Torino (about 850.000 inhabitants, 2.2 mln in the urban area) is one of the major cities in Italy. It is well known for its innovative soul, which is well represented by Torino City Lab and CTE NEXT. Both initiatives are born to allow testing and scaling of innovative urban solutions of public interest around the Smart City concept. The focus of the City is in fact on environmental sustainability at 360°, including food sustainability and nature based solutions (NBS) and welcoming new technologies and hybrid solutions. 

On the topic of NBS, Torino is working in different districts, implementing vertical and horizontal NBS. Similarly, the City is building up new recycling and circular practices. Nonetheless, the biggest challenge of such innovative solutions is related to people’s reactions: citizens might  see such solutions as a “luxury”, as  residents of some areas are facing more concrete and pressing needs on a daily basis (related to work, food, poverty, criminality). A transversal reading of these emergencies, in any case, must go hand in hand with the creation of a shared language. In fact, helping citizens get closer to the inherent potential of a “greener” urban habitat can serve as a glue between the urban setting, local communities and different social groups that feel currently very distant from each other. In order to achieve this, Torino is working through different projects to encourage individuals to adopt more sustainable, responsible behaviours. For example, on the topic of waste collection, the City is working on ad-hoc sensory systems to replace the current door-to-door waste collection.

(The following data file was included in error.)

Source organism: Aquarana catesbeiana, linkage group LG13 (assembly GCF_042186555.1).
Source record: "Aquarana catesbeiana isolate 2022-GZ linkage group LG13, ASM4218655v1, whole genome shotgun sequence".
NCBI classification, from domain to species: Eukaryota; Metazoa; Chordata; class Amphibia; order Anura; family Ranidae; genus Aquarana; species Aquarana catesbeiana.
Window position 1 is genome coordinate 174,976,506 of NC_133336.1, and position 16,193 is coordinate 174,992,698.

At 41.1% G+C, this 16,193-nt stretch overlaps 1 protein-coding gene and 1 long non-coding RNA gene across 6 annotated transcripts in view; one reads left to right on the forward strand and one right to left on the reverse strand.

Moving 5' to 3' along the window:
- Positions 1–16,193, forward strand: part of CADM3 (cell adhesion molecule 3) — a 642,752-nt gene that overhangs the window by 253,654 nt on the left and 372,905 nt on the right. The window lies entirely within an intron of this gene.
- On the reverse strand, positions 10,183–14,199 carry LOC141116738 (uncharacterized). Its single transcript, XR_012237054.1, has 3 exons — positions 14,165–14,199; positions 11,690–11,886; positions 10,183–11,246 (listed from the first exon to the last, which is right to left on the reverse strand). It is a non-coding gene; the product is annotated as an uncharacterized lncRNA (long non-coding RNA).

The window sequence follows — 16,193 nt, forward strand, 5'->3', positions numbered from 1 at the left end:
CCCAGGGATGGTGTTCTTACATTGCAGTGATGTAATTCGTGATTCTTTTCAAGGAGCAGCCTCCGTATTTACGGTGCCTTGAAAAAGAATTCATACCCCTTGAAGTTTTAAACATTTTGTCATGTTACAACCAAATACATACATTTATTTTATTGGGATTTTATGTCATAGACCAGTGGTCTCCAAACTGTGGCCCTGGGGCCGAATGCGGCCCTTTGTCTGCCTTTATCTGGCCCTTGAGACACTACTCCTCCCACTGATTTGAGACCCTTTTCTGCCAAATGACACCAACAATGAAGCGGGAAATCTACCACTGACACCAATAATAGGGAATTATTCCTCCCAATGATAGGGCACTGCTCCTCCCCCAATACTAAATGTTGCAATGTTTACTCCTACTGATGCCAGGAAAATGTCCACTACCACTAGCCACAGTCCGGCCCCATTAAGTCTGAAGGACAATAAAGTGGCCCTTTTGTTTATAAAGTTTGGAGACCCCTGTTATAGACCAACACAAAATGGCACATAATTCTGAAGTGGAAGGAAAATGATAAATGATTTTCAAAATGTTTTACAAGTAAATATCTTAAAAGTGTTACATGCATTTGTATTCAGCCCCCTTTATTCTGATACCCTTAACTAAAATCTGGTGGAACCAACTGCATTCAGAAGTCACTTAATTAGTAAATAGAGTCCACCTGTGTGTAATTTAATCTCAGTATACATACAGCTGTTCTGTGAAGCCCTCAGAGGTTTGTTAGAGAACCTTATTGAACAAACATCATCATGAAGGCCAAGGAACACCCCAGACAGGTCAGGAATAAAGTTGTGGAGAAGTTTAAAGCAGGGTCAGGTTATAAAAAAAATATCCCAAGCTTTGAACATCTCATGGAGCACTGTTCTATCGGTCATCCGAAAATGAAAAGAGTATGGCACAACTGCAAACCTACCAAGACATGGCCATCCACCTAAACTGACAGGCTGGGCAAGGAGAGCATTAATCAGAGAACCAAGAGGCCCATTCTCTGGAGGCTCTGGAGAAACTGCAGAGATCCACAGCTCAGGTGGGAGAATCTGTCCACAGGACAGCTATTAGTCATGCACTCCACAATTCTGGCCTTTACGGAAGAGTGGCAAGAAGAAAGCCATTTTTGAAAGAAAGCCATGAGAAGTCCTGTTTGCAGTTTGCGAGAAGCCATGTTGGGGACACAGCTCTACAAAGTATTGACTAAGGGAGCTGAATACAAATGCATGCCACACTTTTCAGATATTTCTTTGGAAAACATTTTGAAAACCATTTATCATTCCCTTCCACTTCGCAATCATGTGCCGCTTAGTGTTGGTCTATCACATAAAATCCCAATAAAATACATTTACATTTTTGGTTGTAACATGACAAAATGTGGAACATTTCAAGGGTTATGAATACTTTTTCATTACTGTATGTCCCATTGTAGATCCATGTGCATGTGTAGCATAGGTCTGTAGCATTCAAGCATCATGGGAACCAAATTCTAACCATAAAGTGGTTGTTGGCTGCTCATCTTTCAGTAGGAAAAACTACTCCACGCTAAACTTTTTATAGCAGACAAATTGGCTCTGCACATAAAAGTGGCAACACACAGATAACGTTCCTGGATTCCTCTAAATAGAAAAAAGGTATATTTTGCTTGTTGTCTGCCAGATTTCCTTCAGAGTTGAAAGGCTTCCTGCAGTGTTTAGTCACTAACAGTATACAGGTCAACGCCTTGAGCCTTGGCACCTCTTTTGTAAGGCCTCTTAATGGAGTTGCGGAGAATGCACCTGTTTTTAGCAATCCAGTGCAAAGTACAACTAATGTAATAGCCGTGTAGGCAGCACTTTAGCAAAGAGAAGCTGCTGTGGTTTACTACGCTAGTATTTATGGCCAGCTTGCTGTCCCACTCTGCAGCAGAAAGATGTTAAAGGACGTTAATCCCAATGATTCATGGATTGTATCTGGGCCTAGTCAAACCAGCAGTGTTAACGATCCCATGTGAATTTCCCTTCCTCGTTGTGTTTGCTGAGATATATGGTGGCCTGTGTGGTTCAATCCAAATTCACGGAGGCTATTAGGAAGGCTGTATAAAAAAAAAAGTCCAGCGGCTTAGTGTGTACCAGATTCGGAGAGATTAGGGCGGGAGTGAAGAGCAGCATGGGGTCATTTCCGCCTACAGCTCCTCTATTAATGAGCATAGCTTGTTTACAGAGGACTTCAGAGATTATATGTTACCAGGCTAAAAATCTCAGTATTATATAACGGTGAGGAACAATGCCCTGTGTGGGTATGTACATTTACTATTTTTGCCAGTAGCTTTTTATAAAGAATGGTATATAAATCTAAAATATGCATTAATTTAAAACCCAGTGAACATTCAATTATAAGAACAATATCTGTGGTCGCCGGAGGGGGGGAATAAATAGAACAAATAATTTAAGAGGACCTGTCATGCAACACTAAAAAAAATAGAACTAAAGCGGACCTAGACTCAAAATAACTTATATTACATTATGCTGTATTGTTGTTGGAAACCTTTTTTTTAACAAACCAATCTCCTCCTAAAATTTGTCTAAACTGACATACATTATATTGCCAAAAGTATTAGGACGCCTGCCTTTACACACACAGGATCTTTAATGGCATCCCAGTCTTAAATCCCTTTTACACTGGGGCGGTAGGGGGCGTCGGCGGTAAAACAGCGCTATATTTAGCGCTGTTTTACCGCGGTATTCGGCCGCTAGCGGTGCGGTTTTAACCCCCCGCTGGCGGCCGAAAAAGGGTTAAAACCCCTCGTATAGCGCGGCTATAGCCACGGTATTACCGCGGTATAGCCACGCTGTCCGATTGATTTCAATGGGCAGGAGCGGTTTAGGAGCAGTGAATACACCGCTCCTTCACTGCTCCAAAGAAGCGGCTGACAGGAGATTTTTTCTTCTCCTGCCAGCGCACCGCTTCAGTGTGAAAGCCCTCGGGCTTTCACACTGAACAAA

Such actions contribute to the goal of becoming climate neutral by 2030, as Torino is one of the Pilot Cities chosen by the European Commission for its Climate-neutral and Smart City Mission. 

On the topic of waste collection and circularity, Torino wants to reduce the quantity of unsorted and not collected Waste from Electrical and Electronic Equipment (WEEE) and textile waste. On one hand this is caused by a lack of awareness and engagement of key stakeholders (citizens, businesses) in properly disposing of such waste, particularly non-wearable textiles and small WEEE. On the other hand, there is the need to favor recycling and reuse, as well as to improve collection methods by finding areas of improvement. Last but not least, mapping out and identifying ongoing sustainable circular practices is another important part to develop a comprehensive strategy. This is why Torino in collaboration with the waste collection provider of the City wants to act on such a crucial topic. In order to do so, the City has identified some key areas to work on: the production and collection of meaningful data to spot areas of intervention along textiles and WEEE end-of-life, the education and engagement of citizens and key stakeholders, the improvement and development of  more efficient disposal strategies thanks to data and participation.

CLIMABOROUGH will support the city to find solutions via an innovative public procurement that starts on July 6 at CTE NEXT premises, or online.

Picture credits: Wilfried Pohnke from Pixabay